Chapter II



6. The denouncement of National Socialist paganism









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On 30 January 1933, Adolf Hitler received from President Hindenburg the mandate of chancellor of the Reich.(56) After the elections of 5 March to the Reichstag, held in a climate of blatant intimidation, on 23 March “full powers” were granted by law to the National Socialist cabinet. That same spring, the Führer asked that a Concordat be drawn up between the Holy See and the new regime. The agreement was signed in the Vatican on 20 July 1933.(57) However the Holy See stated that the Concordat with the Reich should not in any way appear as an approval of the doctrines and tendencies of National Socialism.(58)

As the person in charge of the “surveillance” of the ideological education of the party and of all the aligned associations, Hitler nominated Alfred Rosenberg, the man who was “the quintessence of all the forces present in the NSDAP hostile to the Church and Christianity”.(59) The decade that goes from 1935 to the end of the regime was marked by a growing aggravation of the anti-religious struggle, with the progressive suppression of Catholic schools, institutions and press and the systematic denigration of the principles and institutions of the Church.

On 14 March 1937, the Encyclical of Pius XI, Mit brennender Sorge, was published. Moved by the desire to see that “faith in God, the first and irreplaceable foundation of every religion”, should remain “pure and integral in the German regions”, the Pope condemned the errors of National Socialism, stating moreover:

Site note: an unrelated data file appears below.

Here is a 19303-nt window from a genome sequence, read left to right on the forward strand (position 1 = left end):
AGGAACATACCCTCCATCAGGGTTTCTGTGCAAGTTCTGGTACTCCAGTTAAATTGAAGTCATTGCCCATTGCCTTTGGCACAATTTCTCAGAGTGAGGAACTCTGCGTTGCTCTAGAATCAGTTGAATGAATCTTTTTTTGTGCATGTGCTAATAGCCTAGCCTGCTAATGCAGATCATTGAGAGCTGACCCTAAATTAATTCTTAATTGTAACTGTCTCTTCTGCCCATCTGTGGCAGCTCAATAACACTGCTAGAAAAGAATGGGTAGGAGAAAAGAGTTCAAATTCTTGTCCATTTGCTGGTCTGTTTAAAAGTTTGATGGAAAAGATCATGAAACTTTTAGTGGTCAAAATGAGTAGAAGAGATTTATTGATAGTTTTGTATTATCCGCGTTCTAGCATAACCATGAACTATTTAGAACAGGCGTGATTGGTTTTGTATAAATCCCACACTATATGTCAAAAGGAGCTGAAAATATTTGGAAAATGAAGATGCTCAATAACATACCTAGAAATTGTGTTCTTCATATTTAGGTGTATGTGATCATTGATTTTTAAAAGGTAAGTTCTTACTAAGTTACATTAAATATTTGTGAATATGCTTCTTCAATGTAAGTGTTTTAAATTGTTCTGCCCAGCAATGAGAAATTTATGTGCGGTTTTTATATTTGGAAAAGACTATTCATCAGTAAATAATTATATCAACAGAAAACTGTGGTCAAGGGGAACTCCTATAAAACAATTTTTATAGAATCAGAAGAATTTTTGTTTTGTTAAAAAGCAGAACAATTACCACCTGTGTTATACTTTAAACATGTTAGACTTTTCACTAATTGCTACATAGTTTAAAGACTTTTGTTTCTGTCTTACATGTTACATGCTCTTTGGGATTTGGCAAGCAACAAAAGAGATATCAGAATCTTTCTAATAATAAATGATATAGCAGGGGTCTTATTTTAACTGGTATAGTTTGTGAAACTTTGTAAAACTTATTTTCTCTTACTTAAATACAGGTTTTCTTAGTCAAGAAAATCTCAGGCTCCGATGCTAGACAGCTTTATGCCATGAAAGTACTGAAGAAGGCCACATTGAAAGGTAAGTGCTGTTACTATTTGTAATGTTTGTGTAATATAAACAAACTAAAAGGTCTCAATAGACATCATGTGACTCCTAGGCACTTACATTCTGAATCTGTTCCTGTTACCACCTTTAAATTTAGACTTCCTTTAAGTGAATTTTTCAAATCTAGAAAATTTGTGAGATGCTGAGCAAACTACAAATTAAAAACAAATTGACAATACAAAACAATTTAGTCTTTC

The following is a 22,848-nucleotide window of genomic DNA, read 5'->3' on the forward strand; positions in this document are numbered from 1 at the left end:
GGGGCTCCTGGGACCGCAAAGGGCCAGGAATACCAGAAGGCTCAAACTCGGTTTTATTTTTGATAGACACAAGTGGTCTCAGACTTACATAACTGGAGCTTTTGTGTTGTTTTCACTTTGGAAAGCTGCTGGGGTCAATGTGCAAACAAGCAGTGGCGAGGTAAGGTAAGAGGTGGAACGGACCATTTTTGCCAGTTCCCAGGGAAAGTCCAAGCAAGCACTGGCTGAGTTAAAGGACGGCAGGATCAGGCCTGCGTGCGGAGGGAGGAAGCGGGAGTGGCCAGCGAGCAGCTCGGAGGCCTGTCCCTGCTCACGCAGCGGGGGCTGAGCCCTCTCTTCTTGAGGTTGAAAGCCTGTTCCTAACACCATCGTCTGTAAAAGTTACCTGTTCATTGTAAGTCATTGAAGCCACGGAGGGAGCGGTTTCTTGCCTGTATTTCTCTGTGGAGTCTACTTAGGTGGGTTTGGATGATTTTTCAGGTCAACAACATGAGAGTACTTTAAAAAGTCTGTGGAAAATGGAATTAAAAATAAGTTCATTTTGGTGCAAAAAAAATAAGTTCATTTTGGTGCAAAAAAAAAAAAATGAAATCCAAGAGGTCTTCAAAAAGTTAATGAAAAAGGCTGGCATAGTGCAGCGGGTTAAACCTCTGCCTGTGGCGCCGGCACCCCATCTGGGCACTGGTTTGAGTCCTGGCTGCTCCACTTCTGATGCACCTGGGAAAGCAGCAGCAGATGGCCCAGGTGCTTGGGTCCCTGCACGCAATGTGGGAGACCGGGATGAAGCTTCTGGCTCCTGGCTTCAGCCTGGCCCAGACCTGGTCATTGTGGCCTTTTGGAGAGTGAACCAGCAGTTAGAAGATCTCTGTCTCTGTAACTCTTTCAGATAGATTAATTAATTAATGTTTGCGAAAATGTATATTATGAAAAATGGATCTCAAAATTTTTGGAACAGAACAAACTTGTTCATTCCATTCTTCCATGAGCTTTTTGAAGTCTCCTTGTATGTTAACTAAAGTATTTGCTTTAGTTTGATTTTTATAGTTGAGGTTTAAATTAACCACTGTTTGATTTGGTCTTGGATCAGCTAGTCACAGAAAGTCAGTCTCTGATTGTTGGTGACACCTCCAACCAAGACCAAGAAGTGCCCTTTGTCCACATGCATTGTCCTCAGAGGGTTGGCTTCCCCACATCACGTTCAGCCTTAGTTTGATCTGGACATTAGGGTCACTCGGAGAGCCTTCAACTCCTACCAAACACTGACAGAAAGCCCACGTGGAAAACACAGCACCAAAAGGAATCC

“Whoever exalts race, or the people, or the State, or a particular form of State, or the depositories of power, or any other fundamental value of the human community — however necessary and honourable be their function in worldly things — whoever raises these notions above their standard value and divinizes them to an idolatrous level, distorts and perverts an order of the world planned and created by God; he is far from the true faith in God and from the concept of life which that faith upholds.”(60)

Mit brennender Sorge, for its clarity, its call to the truths of the Christian faith and to their opposition to Nazi neopaganism, for the condemnation of racism and the totalitarian state, caused a violent shock to German and international public opinion. It surprised the Führer and made him explode in abominable anger. But the encyclical had the effect of a threat.”(61) As Pius XII recalled, it “revealed to the world what National Socialism really was: the proud apostasy from Jesus Christ, the negation of his doctrine and of his redeeming work, the worship of force; idolatry of race and blood, the oppression of human freedom and dignity.”(62)

In the resistance to National Socialism in Germany, two prelates especially were noticeable: Konrad von Preysing,(63) bishop of Berlin, and Clemens von Galen,(64) bishop of Münster. Both intervened from their Episcopal seats to defend the Christian idea of the human person and the sovereign rights of God over society and families. During his sermon on 13 July 1941 in the Church of St Lambert in Münster, Bishop von Galen proclaimed:

“I raise my voice and as a German, an honourable citizen, a minister of the Catholic religion, a Catholic bishop, I cry: we demand justice! If this cry goes unheard, it will never be possible to restore the dominion of sovereign justice. Thus our German people and our homeland, in spite of the heroism of our soldiers who achieve glorious victories, will sink because of internal corruption!”(65)

The attitude and tone of these German prelates was admired by Plinio Corrêa de Oliveira who, like them, belonged to the indomitable ranks of the defenders of the faith. Between 1929 and 1947, a total of 2,936 articles against Nazism and Fascism were published in the Legionário, of which 447 were by Plinio Corrêa de Oliveira. It is important to emphasise that a large number of these articles appeared not only before the war, but before the encyclical Mit brennender Sorge, at a time when there were still many ambiguities about Nazism. Dr Plinio did not see Nazism’s anti-religious persecutions as an accidental and extrinsic aspect of the politics of the Third Reich, but rather the logical consequence of a world view antithetical to the Catholic one.